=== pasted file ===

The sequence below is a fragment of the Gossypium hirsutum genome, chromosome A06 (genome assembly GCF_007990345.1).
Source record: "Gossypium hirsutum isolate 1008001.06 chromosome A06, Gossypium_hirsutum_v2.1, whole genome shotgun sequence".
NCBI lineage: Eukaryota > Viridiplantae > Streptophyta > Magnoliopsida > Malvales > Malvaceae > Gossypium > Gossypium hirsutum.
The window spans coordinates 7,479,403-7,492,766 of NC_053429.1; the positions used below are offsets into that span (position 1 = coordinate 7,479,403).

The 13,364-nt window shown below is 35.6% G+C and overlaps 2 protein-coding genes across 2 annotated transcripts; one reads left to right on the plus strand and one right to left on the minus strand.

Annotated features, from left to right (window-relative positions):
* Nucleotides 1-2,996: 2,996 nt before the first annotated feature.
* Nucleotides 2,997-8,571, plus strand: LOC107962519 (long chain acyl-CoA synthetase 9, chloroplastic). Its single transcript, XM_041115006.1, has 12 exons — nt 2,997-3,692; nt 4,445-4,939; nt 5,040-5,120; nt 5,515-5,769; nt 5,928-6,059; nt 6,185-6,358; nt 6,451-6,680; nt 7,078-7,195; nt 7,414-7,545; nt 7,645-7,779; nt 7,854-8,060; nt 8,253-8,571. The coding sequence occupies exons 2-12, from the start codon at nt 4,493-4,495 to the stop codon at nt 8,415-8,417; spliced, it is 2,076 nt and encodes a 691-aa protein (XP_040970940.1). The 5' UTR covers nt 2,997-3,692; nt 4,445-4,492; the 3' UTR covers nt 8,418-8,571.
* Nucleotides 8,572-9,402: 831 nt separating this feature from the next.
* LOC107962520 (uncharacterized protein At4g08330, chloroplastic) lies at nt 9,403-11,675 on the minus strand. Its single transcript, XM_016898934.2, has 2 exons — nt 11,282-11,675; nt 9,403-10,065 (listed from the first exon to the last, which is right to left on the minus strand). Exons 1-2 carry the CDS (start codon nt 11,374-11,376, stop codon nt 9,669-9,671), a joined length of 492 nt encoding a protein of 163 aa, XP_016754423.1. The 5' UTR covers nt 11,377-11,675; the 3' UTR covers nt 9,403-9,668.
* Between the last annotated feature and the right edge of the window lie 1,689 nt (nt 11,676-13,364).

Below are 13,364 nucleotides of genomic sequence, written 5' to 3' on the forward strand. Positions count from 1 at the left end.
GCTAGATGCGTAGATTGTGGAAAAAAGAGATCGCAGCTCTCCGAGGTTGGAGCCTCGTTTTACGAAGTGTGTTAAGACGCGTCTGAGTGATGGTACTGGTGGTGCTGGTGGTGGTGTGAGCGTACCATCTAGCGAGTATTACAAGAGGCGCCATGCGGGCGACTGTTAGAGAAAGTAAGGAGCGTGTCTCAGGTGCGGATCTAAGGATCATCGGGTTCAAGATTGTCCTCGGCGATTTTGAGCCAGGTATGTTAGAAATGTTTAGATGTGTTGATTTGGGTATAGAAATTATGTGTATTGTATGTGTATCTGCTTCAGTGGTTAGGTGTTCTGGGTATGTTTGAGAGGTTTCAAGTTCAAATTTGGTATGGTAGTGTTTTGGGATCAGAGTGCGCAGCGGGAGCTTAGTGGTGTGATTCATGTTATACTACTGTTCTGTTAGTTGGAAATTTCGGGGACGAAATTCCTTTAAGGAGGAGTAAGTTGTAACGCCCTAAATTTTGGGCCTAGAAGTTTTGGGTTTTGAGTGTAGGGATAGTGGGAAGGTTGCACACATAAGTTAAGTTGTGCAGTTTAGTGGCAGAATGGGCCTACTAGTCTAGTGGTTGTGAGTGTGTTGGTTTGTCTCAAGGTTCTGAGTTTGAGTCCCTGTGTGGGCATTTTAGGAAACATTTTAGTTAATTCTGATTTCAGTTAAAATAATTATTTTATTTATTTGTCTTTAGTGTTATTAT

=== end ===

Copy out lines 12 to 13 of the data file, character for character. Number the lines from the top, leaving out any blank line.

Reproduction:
Below are 13,364 nucleotides of genomic sequence, written 5' to 3' on the forward strand. Positions count from 1 at the left end.
GCTAGATGCGTAGATTGTGGAAAAAAGAGATCGCAGCTCTCCGAGGTTGGAGCCTCGTTTTACGAAGTGTGTTAAGACGCGTCTGAGTGATGGTACTGGTGGTGCTGGTGGTGGTGTGAGCGTACCATCTAGCGAGTATTACAAGAGGCGCCATGCGGGCGACTGTTAGAGAAAGTAAGGAGCGTGTCTCAGGTGCGGATCTAAGGATCATCGGGTTCAAGATTGTCCTCGGCGATTTTGAGCCAGGTATGTTAGAAATGTTTAGATGTGTTGATTTGGGTATAGAAATTATGTGTATTGTATGTGTATCTGCTTCAGTGGTTAGGTGTTCTGGGTATGTTTGAGAGGTTTCAAGTTCAAATTTGGTATGGTAGTGTTTTGGGATCAGAGTGCGCAGCGGGAGCTTAGTGGTGTGATTCATGTTATACTACTGTTCTGTTAGTTGGAAATTTCGGGGACGAAATTCCTTTAAGGAGGAGTAAGTTGTAACGCCCTAAATTTTGGGCCTAGAAGTTTTGGGTTTTGAGTGTAGGGATAGTGGGAAGGTTGCACACATAAGTTAAGTTGTGCAGTTTAGTGGCAGAATGGGCCTACTAGTCTAGTGGTTGTGAGTGTGTTGGTTTGTCTCAAGGTTCTGAGTTTGAGTCCCTGTGTGGGCATTTTAGGAAACATTTTAGTTAATTCTGATTTCAGTTAAAATAATTATTTTATTTATTTGTCTTTAGTGTTATTAT